How do I find out what "too hot" is for my computer?

I know my motherboard, and have the Intel website up, but can’t find that info in there.

Thanks in advance for any help!

I found these two spec sheets on Intel’s site:

however, I don’t know which one applies to your processor (as both are Pentium 4 500s and your sig just says Pentium 4 550).

According to those spec sheets, your case temperature should not exceed 67.7 degrees Celsius (the smaller of the two TCase figures).

From my personal experience (this is based on the newer multi-core processors):
CPU temperature should (during full load) only briefly climb above 60 degrees Celsius.
Internal case temperature should be as close to room temperature as possible, but can fluctuate (typically in the high 20s to mid 30s, given a properly ventilated case and a comfortable room temperature).

Hey Shinta - Thank you so much! Mine is a D915PBL. Temps are always less than 42 degrees, according to defraggler, so I guess even if there’s a difference between mine and the ones you looked at, my temps are probably OK.

Thanks again!

I was actually looking at processors, not motherboards.

Ah, I have so much to learn, of course you were. No wonder I couldn’t find temps there!

When I get home I’ll see what I can find out on the Intel site re: processor temps. I’m downloading Speccy to read the temps, hopefully it will be able to read the individual processor temps.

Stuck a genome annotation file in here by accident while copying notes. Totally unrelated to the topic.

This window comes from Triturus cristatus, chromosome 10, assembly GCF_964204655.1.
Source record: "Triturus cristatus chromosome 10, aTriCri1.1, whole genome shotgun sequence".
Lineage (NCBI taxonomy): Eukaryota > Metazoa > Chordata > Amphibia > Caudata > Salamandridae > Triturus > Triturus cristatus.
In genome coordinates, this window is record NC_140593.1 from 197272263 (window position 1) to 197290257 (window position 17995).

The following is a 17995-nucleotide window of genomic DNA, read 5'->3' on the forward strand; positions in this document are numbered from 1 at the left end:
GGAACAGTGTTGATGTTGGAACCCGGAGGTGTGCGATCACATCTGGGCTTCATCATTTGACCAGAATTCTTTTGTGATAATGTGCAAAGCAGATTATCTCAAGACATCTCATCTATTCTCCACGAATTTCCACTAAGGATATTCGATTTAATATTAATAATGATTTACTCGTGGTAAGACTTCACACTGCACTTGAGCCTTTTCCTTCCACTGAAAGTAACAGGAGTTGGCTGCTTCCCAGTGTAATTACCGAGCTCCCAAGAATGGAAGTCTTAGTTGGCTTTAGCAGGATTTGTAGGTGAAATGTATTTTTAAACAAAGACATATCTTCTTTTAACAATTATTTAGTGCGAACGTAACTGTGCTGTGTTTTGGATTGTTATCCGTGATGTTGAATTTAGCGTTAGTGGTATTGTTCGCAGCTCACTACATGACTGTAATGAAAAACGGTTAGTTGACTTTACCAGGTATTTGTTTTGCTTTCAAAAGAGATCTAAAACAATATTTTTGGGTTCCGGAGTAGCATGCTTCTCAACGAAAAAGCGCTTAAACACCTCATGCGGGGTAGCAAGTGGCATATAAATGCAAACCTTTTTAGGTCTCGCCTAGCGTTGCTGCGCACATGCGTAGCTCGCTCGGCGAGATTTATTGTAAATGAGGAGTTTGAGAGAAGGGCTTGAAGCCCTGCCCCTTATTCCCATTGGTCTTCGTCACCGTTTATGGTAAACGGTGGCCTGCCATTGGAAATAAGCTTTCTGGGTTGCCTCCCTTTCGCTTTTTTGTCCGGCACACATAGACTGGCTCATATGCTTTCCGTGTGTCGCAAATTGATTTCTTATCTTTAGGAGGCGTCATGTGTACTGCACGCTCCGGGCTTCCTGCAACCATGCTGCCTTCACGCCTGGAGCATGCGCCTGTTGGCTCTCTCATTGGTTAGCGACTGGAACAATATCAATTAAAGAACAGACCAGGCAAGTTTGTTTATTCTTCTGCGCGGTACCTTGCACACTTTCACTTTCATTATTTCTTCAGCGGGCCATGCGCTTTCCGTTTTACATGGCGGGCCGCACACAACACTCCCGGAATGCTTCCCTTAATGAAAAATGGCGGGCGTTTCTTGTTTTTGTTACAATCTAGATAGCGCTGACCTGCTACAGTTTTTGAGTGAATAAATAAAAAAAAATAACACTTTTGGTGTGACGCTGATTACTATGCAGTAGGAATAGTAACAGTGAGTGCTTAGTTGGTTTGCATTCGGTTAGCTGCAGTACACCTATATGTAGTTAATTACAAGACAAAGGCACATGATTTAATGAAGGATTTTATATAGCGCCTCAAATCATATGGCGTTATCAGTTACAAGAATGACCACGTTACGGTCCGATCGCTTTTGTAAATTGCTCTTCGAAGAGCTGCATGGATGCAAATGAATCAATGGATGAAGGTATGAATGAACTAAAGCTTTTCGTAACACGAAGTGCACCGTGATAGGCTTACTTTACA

Now that I think of it … when I ran defraggler, it gave a temperature for each disk. How does that make any sense … unless the two processors are mapped uniquely to 1 disc each?

As I said, I have much to learn. But thank you for looking that up and pointing me in the right direction, Shinta215!

Hi Shinta - Here is my processor, from Speccy, I can’t quite tell which of the two processors you pulled up it is:

Intel Pentium 4 550
Cores 1
Threads 2
Name Intel Pentium 4 550
Code Name Prescott
Package Socket 775 LGA
Technology 90nm
Specification Intel® Pentium® 4 CPU 3.40GHz
Family F
Extended Family F
Model 3
Extended Model 3
Stepping 4
Revision D0
Instructions MMX, SSE, SSE2, SSE3
Virtualization Unsupported
Hyperthreading Supported, Enabled
Fan Speed 2470 RPM
Bus Speed 200.0 MHz
Rated Bus Speed 800.0 MHz
Stock Core Speed 3400 MHz
Stock Bus Speed 200 MHz
L1 Data Cache Size 16 KBytes
L1 trace cache 12 Kuops
L2 Unified Cache Size 1024 KBytes
Core 0
Core Speed 3399.9 MHz
Multiplier x 17.0
Bus Speed 200.0 MHz
Rated Bus Speed 800.0 MHz
Thread 1
Thread 2

BUT - I looked at my BIOS - Processor temp is 78 degrees, which is hotter than the higher of the two Case Temperatures in the links you listed (72.8 degrees for one processor, 67.7 degrees for the other).

So, I guess I have a cooling problem, maybe that’s why my CPU runs so high on small projects (90%+). Mr. Parrotspain and others is able to run large projects in Cubase 6.5 on XP SP2, so I’m holding out hope that I can at least do a little better. Does anyone know if getting a video card with more RAM (current card has 128 MB), and adding more RAM to the system (going from 2MB to 4MB) might help bring down CPU%'s and case temps (maybe in the current situation there’s a lot of “thrashing” going on)?